Gavyn Davies at the FT writes about what´s becoming one of the most noxious views: That a “Great Moderation” is compatible with a “Great Stagnation”:
Before the financial crash in 2008, it was frequently claimed that the developed economies had permanently ended the cyclicality of prior eras. In fact, a name – the “Great Moderation” – was invented to describe the stable period from 1984-2008, when the variability of real GDP growth and inflation both fell markedly. Recessions did occur during these years, but they represented short and fairly shallow punctuations between extended periods of moderate expansion.
That was before the Great Recession of 2008-09, by far the deepest since the 1930s. The financial crash made the term “Great Moderation” seem hubristic, if not absurd, and for a while it was banished from the lexicon. But now it is back [in the guise of “Great Moderation”2.0 (GM2.0)]
This remark is outlandish:
The return to low volatility patterns has fuelled suggestions that the underlying causes of GM 1.0 have now re-asserted themselves, in which case the outlook would be for a further prolonged period of moderate expansion in output, with low inflation…Graph 3 shows that the present expansion would have to run for about 12 more quarters before it would match the median expansion during GM 1.0.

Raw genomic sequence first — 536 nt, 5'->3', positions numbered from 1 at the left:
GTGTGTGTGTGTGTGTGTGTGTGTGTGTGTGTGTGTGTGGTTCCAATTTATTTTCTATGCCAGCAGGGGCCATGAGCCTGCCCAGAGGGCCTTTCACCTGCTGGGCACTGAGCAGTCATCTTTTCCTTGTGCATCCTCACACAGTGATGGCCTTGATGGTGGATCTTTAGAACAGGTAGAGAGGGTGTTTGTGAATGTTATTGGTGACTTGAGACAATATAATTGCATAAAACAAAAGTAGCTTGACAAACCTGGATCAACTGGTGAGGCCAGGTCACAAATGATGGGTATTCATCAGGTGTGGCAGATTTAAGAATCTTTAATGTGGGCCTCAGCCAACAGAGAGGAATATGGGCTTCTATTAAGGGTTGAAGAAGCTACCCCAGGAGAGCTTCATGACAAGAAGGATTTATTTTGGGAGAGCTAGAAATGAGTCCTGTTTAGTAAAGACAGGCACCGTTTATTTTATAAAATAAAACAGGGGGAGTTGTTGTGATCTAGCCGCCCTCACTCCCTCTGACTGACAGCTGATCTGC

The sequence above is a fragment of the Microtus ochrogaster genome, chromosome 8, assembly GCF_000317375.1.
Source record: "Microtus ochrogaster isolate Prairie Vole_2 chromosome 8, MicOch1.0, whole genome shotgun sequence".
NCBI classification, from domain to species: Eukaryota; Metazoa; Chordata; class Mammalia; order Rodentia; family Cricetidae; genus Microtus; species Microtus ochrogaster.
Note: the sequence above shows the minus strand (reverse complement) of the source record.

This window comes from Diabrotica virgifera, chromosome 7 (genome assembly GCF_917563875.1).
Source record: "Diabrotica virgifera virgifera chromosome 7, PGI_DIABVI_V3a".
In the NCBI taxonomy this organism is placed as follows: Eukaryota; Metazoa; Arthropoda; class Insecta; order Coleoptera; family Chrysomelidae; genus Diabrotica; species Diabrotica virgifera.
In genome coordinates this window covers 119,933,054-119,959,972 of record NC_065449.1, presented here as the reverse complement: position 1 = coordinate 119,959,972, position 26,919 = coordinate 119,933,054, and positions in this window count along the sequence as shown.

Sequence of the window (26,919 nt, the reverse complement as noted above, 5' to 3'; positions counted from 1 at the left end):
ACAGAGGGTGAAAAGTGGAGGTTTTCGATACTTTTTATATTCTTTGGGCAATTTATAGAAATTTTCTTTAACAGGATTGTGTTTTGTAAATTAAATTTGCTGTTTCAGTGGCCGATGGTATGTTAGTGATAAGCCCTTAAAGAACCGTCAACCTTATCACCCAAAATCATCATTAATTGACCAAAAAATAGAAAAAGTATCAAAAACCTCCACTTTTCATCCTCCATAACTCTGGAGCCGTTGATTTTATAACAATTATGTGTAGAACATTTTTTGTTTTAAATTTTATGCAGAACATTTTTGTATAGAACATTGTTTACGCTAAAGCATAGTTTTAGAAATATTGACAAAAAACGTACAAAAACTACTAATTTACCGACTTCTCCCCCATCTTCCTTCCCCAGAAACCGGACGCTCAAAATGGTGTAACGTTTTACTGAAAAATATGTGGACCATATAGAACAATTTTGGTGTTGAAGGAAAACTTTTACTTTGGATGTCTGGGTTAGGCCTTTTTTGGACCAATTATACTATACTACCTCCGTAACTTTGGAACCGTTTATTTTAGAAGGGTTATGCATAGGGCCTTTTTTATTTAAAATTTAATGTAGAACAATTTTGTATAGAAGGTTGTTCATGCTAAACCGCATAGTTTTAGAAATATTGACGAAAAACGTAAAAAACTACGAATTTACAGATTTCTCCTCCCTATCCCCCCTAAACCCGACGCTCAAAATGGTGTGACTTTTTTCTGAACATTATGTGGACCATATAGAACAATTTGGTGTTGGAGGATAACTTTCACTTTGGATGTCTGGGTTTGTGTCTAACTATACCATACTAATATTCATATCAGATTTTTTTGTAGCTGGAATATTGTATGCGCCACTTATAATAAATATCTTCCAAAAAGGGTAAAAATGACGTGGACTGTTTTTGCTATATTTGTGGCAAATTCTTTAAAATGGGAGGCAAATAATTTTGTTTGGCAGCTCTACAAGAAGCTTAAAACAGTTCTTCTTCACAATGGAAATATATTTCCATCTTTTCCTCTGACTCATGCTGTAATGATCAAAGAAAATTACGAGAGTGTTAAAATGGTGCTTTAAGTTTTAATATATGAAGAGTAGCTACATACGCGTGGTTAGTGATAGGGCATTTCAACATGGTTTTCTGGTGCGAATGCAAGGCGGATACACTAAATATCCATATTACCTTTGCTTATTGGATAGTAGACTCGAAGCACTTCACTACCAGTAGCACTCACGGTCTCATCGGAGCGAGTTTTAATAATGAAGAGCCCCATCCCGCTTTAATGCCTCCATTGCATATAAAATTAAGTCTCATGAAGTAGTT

What almost everyone forgets is that the success of the GM 1.0 was grounded on two factors: One, on the Fed having attained nominal stability, and two, on having established the ‘proper’ initial level of nominal spending from which to progress.
As the chart indicates, only the first condition holds at present. There has been no effort to regain a higher trend level. To exonerate monetary policymakers from responsibility we are in an inevitable “Great Stagnation” (A “Great Moderation” within a “depressed” state).